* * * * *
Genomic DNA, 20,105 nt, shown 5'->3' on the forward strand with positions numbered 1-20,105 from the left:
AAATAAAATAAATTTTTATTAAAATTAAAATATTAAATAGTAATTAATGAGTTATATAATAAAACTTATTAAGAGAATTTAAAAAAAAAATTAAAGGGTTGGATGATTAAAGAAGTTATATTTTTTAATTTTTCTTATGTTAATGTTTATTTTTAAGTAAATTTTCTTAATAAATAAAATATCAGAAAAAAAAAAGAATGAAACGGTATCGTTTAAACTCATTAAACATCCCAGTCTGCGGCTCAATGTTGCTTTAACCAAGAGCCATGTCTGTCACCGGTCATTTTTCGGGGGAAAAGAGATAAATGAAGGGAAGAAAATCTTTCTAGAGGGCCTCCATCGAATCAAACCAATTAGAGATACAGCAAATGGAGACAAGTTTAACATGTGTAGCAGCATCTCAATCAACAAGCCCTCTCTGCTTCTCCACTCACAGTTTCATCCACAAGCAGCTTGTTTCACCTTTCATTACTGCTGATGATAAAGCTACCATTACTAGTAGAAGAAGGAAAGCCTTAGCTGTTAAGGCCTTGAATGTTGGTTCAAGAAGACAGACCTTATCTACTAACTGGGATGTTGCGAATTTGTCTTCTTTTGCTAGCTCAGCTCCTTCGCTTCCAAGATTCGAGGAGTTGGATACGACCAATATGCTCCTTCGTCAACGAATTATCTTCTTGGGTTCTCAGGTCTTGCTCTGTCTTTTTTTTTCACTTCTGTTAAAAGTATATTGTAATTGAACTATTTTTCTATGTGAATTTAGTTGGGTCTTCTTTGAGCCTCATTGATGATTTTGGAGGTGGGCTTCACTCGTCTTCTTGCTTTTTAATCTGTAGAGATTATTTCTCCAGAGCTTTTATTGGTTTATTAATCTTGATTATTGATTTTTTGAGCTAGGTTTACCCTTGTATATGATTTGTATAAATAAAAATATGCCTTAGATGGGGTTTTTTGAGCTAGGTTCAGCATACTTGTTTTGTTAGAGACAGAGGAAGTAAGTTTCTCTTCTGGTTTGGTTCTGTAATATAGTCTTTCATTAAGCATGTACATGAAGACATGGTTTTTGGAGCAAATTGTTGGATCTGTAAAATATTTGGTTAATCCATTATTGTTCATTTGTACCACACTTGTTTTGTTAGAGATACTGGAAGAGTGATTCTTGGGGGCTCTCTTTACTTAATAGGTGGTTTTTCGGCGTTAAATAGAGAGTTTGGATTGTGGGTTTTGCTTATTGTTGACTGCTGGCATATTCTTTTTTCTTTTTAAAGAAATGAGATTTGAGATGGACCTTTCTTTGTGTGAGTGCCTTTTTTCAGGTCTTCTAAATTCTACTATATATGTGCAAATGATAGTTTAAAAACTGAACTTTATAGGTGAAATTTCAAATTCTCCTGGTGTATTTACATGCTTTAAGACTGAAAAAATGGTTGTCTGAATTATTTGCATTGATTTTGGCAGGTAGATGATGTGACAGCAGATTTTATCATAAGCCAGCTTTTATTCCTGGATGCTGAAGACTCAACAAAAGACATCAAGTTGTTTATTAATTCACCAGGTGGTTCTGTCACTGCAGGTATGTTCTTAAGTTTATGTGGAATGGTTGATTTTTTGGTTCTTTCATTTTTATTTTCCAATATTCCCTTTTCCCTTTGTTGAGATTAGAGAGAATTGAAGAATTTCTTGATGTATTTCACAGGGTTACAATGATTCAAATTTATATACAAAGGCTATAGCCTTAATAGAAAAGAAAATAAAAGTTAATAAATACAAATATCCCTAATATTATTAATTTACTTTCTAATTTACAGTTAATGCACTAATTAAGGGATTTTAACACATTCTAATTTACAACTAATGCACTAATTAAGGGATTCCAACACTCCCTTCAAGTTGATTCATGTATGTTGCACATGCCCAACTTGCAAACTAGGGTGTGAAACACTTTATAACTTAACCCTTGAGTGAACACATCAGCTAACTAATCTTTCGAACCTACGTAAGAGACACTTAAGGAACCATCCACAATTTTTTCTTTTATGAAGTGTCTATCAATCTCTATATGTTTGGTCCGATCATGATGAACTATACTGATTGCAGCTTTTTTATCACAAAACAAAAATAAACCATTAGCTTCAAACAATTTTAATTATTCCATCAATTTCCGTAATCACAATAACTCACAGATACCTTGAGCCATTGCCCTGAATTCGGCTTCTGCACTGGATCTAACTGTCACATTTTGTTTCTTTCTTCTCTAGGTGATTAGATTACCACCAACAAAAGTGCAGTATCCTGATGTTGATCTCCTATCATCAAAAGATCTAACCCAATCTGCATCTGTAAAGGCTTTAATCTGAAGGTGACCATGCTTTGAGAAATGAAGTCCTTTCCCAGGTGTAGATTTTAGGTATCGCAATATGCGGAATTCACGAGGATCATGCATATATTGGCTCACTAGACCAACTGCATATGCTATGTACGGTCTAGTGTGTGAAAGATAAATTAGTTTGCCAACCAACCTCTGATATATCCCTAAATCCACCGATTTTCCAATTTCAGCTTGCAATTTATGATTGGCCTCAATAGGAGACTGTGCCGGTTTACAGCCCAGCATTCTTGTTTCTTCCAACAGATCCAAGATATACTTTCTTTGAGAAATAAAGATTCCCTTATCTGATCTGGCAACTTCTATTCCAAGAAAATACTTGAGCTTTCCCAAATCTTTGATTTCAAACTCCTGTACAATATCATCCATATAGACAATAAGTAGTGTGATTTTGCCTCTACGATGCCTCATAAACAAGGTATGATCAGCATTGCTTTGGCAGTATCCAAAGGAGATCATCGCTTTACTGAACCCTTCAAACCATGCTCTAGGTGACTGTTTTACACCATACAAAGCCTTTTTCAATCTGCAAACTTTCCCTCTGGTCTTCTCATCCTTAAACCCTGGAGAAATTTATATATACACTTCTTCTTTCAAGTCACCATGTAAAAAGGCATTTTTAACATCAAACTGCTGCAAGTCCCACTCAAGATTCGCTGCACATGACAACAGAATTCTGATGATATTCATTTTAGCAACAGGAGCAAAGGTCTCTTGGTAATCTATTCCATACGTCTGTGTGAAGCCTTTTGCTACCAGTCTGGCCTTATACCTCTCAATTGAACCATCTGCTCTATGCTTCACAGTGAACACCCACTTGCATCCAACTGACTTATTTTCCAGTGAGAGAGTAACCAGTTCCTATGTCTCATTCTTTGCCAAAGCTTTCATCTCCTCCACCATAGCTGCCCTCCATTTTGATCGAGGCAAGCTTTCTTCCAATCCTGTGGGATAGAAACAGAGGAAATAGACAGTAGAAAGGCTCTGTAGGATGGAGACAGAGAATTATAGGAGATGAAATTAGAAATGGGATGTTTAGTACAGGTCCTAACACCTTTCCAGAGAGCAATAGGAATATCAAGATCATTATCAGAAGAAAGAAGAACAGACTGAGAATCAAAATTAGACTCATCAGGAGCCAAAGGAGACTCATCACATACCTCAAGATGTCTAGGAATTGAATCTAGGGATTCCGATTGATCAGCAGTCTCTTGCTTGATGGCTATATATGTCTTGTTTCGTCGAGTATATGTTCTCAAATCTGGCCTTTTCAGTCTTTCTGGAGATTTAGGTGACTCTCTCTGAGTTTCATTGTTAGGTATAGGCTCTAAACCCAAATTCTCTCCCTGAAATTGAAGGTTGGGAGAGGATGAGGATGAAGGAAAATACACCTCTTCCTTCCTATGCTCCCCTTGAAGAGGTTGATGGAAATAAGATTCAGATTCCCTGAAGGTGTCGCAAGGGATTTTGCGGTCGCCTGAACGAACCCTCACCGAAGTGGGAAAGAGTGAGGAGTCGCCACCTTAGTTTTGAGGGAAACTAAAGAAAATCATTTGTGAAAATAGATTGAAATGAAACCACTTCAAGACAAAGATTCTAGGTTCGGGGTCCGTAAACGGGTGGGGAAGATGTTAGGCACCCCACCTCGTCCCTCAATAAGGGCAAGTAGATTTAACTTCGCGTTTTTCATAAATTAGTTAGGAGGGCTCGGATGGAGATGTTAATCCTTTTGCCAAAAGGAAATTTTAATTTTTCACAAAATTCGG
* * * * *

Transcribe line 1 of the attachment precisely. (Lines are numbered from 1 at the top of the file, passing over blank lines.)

Genomic DNA, 20,105 nt, shown 5'->3' on the forward strand with positions numbered 1-20,105 from the left: